Prepared by: Zhumabai Syrym and Oteshova Dana
Barter A medium for exchange The first coins The first European currencies Banknote Single currencies in history
Many thousands of years ago, European ancestors lived as hunters and farmers. Metals had not been discovered, so they hunted and farmed with stone tools – this time was known as the Stone Age. Stone Age men and women did not have the banknotes and coins that we use today. Instead, they would exchange goods with each other: for example, a hunter could exchange animal skins with a farmer for grain, or a fisherman could exchange decorative seashells for a polished stone axe with a hunter.
This exchange is known as barter. An important feature of barter is that it involves the exchange of goods that have value.
When ancestors learned how to make metals then exchanges became easier. This is because metals, such as gold silver were valuable to everyone. So, a farmer could barter his cattle for a certain weight of silver, then later, the farmer could use some of this silver to pay his taxes. In this way, valuable metals and other objects became a 'measure of value', a 'medium of exchange' and a way to 'store value' until it is needed.
Around 2600 years ago, the first coins were made in Asia Minor. The ancient Greeks quickly adopted this new idea and started producing silver and bronze coins, for example the silver drachma. These early coins contained a specified weight of metal with a certain value. And to guarantee this weight, the coins were stamped with a seal by the king or city or country that issued them.
To guarantee the value of coins, kings and governments strictly controlled their production. In ancient Rome, coin production was done in the temple of Juno Moneta – which is where the word 'money' comes from. Later, as the Roman Empire expanded, other mints were opened and the same roman coins were accepted for exchange all across Europe, from the British Isles to Turkey – the first pan-European currency. Denarius depicting Juno Moneta
Later, as the Roman Empire broke up and the nations of Europe began to appear, each country kept control of its own coinage. It was from these European nations that we inherited the many coins and currencies that existed before the euro. These were often named after units of measure, such as the Italian lira and the Finnish markka, because the coins originally contained a fixed amount of gold and silver. A problem with many currencies is that, depending on the success of individual economies, the exchange rate between the currencies can vary a lot – this makes trade between countries a risky business, so it is discouraged.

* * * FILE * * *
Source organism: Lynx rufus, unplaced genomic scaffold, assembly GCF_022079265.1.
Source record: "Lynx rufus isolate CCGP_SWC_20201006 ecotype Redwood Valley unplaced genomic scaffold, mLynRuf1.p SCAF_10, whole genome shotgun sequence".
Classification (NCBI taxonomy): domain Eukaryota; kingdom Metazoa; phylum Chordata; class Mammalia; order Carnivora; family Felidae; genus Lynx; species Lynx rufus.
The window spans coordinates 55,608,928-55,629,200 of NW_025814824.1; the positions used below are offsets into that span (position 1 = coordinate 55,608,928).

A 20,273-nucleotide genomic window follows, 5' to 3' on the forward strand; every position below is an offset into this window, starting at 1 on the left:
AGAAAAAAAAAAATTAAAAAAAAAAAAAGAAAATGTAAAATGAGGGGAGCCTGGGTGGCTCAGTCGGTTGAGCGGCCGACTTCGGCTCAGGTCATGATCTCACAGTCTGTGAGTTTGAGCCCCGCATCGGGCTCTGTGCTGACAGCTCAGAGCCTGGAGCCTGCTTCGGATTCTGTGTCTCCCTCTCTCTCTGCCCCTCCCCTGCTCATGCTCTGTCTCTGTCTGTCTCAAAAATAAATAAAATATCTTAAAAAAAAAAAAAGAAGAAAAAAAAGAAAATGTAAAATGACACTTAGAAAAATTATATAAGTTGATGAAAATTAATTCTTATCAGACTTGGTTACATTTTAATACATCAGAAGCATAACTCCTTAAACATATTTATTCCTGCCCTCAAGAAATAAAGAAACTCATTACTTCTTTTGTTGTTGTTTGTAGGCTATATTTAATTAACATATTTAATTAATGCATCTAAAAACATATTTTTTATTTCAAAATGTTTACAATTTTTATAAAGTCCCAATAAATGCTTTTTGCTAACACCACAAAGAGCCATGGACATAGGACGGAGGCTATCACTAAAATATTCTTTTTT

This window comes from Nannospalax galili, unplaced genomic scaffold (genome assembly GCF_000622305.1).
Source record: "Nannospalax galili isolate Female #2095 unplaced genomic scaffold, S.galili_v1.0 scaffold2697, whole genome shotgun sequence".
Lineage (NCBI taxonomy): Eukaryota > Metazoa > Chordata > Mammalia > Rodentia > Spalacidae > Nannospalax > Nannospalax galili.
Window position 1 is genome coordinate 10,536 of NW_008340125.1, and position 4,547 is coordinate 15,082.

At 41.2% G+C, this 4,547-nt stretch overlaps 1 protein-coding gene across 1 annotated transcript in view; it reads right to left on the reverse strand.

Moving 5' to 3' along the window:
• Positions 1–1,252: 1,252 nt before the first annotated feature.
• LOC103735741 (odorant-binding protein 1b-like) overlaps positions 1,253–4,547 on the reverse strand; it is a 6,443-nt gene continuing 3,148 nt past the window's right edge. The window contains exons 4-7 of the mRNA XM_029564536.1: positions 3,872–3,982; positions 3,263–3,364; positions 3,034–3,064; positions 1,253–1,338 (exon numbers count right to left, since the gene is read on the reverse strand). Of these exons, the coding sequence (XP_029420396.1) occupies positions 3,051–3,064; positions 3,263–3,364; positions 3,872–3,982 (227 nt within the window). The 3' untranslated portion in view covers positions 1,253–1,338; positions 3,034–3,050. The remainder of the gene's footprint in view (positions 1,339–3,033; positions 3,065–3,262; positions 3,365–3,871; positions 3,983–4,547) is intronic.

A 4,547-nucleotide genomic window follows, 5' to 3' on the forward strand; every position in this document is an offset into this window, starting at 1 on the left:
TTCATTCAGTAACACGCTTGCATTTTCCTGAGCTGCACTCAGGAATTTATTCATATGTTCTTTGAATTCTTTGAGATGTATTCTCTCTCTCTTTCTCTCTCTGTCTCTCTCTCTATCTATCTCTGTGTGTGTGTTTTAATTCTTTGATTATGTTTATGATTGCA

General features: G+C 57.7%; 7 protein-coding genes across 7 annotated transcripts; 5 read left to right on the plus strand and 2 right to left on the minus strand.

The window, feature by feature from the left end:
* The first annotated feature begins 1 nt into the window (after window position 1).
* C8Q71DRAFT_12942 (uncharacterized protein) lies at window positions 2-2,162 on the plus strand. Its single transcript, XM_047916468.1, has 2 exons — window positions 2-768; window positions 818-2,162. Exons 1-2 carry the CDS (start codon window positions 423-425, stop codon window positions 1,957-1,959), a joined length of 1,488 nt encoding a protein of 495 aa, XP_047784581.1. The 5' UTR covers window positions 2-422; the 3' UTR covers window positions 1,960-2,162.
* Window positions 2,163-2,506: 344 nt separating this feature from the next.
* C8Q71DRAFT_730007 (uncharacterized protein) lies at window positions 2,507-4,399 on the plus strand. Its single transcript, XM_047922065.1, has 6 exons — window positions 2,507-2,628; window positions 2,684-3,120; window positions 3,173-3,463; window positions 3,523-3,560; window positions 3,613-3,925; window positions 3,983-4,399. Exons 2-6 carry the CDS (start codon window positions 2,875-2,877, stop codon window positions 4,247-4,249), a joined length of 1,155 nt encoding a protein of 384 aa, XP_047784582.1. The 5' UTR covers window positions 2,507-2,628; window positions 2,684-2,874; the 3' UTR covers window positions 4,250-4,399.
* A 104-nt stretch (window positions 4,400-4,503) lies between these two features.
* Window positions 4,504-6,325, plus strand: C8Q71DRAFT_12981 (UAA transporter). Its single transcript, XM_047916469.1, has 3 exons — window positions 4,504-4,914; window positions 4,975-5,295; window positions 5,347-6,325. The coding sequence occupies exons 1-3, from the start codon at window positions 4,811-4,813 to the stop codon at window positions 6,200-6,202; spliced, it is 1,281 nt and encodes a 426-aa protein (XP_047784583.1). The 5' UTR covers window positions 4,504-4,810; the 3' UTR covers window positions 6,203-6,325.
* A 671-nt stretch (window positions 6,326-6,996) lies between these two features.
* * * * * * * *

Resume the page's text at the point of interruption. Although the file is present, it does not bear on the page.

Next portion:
Until recent times, money was based solely on coins. This was because a coin contained a precise weight of a metal, such as gold or silver, that had a known value. This type of money is known as 'specie money' and its value is guaranteed by the precious metal it contains. As trade increased, more and more money was needed as a medium of exchange. Therefore, banks and governments began issuing banknotes. Banknotes do not contain the value they represent. Instead, the issuer of a banknote guarantees its value. This is known as 'fiat money'.
Before the euro, monetary unions with single currencies were tried in Europe. The Latin Monetary Union united France, Belgium, Switzerland, Greece and Bulgaria in 1867 with gold and silver coins, and a Scandinavian Monetary Union was established in 1875. One reason why these unions failed was because the price of gold varied with respect to silver – destabilising the currencies. One successful monetary union was that of the German Federation. A customs union was completed by 1834 and currency exchange rates fixed. Old German 100-Reichsmark banknote
Before the euro was introduced most European countries had their own coins and ban For travel and trade, it was necessary to change money as you changed country. In Germany you paid in Deutschmarks, if you left Germany and travelled to France you had to exchange your Deutschmarks for French Francs, and so on. So why they need one currency. It’s become the Euro. Euro was entered in 2002